The link between mental health and patriarchal honour is crucial to make for one simple reason: the interplay between shame and fear surrounds narratives of honour just as much as it surrounds narratives of mental illness. Stigma is synonymous to shame and dishonour; and the stigma attributed to mental health goes one step further to manifest itself in stereotypes, prejudice and discrimination. Stereotyping individuals as ‘dangerous’ or ‘crazy’ is a convenient means for exclusion because it plays on the rhetoric of fear. Those battling mental illnesses are taught to feel ashamed, to believe that their ‘personality flaws’ are disgraceful, and their ‘inability to cope’ brings dishonour upon those associated with them.

We are increasingly seeing a shift away from a singular medical or pathological approach to mental health and well-being, to one which strongly considers social environments, including gendered norms and the weight put on patriarchal values in societies. In Pakistan, women are twice as likely to suffer a greater burden on their mental health and well-being, as the men around them consistently exercise their culturally-accepted rights to control women. Over fifty percent of women are physically abused in relationships, and over ninety percent are psychologically, emotionally or verbally abused through name-calling, blaming, shaming, isolation, intimidation or other acts which are geared to chip away at a woman’s self-worth and independence. It is the habitual pattern of demeaning through verbal offence and excessive criticism.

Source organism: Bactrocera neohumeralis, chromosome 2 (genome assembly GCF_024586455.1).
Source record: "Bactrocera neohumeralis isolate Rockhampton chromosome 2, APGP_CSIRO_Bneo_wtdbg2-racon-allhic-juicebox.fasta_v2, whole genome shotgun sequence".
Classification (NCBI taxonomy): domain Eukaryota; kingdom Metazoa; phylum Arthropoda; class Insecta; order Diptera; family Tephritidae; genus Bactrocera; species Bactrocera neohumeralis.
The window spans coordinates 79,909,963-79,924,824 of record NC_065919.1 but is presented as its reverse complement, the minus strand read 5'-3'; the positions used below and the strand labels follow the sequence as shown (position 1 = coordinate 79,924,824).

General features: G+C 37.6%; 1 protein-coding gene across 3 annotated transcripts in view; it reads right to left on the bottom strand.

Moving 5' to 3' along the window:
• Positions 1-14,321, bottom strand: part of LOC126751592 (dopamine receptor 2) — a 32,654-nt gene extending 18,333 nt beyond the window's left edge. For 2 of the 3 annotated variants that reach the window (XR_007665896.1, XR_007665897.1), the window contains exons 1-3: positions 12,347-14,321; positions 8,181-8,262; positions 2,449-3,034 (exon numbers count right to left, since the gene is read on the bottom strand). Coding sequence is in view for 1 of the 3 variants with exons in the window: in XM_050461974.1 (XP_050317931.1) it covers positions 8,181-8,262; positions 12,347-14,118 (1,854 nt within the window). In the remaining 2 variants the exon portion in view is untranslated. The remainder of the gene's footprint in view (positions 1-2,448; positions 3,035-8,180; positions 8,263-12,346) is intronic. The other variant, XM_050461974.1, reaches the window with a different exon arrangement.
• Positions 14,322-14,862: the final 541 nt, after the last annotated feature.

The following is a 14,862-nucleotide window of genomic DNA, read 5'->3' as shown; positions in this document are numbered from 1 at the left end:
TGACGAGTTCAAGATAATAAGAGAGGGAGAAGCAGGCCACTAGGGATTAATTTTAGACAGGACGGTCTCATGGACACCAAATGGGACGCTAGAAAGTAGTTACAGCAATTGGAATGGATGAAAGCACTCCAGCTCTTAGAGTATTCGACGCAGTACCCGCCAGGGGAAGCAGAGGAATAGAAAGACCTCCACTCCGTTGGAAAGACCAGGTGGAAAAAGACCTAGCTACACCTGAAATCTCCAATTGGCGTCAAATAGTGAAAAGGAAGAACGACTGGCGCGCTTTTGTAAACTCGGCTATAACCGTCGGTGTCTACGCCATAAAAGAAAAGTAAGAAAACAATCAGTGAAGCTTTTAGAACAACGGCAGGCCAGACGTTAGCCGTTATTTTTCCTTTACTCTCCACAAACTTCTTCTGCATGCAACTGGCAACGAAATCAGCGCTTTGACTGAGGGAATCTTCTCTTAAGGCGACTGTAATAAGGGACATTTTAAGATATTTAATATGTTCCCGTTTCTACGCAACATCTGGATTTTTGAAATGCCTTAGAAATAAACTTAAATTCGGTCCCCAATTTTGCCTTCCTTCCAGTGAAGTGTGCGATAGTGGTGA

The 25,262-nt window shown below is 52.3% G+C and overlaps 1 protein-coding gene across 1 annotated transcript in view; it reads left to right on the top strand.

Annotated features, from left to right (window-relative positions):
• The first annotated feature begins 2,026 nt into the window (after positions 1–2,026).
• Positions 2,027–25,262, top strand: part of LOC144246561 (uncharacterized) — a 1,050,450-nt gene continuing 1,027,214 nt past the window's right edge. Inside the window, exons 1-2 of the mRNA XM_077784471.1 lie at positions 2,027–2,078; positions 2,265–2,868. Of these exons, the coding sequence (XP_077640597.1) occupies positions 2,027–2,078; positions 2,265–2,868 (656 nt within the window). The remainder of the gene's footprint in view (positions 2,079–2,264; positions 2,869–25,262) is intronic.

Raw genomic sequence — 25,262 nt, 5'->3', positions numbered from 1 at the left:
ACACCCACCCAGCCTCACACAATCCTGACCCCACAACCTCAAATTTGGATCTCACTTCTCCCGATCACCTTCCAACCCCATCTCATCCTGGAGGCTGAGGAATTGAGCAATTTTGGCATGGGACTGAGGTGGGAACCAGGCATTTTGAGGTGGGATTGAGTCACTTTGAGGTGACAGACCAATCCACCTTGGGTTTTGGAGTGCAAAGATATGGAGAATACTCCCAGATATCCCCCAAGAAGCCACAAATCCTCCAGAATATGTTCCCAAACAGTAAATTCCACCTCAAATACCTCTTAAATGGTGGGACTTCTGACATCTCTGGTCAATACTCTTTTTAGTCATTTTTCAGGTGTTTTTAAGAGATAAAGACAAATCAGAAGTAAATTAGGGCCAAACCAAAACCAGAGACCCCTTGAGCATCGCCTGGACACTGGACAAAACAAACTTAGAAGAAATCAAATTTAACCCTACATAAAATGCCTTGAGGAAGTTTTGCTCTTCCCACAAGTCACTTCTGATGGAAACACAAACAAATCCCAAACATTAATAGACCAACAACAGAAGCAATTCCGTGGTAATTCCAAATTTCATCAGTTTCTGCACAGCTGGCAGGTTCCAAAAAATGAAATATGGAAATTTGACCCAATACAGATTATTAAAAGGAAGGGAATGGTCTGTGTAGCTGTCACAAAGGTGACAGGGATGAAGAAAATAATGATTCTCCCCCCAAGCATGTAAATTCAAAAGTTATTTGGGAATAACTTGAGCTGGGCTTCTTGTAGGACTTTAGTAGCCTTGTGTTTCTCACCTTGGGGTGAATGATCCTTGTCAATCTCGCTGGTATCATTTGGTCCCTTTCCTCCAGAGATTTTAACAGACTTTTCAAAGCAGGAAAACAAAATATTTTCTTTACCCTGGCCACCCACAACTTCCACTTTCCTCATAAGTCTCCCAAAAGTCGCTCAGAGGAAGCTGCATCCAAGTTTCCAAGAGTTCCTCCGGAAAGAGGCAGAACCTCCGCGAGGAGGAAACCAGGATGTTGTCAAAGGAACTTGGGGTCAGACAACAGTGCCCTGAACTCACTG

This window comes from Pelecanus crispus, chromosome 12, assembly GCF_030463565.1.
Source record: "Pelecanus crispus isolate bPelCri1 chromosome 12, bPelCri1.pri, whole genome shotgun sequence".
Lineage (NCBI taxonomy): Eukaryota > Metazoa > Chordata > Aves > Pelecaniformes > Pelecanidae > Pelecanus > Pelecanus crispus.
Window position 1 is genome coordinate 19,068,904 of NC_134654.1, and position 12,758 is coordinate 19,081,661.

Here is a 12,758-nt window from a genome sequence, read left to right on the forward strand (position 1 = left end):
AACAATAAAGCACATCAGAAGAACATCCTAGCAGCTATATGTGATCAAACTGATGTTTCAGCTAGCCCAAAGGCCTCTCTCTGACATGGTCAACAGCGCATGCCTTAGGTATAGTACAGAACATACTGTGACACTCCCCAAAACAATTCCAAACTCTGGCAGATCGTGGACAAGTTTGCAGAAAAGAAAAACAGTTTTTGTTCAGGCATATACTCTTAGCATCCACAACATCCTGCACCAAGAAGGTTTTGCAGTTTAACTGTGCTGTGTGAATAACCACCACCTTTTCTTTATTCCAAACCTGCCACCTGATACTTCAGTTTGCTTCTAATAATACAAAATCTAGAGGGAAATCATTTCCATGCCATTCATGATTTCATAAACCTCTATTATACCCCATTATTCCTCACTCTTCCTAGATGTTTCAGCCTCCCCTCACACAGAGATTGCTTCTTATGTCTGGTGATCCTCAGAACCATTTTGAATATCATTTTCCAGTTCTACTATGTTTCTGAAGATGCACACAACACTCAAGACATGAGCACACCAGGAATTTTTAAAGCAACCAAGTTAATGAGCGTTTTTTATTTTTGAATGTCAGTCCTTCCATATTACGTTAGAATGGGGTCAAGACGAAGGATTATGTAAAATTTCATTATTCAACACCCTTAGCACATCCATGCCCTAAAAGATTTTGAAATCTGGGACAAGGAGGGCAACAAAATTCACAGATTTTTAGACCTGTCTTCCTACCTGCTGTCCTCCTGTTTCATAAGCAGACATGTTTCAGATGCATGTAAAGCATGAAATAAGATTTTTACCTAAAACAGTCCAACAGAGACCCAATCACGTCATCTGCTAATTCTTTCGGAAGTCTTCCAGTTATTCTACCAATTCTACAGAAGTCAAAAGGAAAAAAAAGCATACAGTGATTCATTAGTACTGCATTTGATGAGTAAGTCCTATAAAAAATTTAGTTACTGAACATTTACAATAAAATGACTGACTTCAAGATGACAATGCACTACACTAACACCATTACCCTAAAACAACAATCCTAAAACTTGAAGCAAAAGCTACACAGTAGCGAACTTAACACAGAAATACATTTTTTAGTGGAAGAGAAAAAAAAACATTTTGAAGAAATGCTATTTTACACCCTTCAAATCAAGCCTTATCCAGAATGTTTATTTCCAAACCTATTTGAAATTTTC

Psychological and emotional abuse, in many ways, has consequences more adverse than physical wounds – it puts women at greater risk for depression, suicide, alcohol and drug abuse, and post-traumatic stress disorders. Often due to the lack of ‘physical’ evidence, many cases of psychological abuse go unrecognized, unreported, and when reported, quickly dismissed and disbelieved. When men find their control in romantic or familial relationships compromised, balance is restored by using physical or emotional abuse as a means of silencing women, and in attempt to convince women they are worthless if not seen as extensions of their male counterparts.

A woman’s response to marital or familial abuse is typically limited by the options available to her. Seventy percent choose to remain in abusive relationships due to the fear of retribution, financial dependency, concern for their children, or lack of support from family and friends. Given that the traditional South Asian household is a joint, patrilocal social unit where two or more generations affiliated by blood or close relations live together, the level of importance placed on communal well-being and familial harmony, including obedience to parents, overrides personal autonomy or preferences. From a young age, society teaches women to subordinate their personal interests to the needs of the family. It teaches women to endure abuse and violence as their mothers and grandmothers did. Society teaches women that there is little room for failure in marriage, that it is better to remain in a poor marriage than to get a divorce.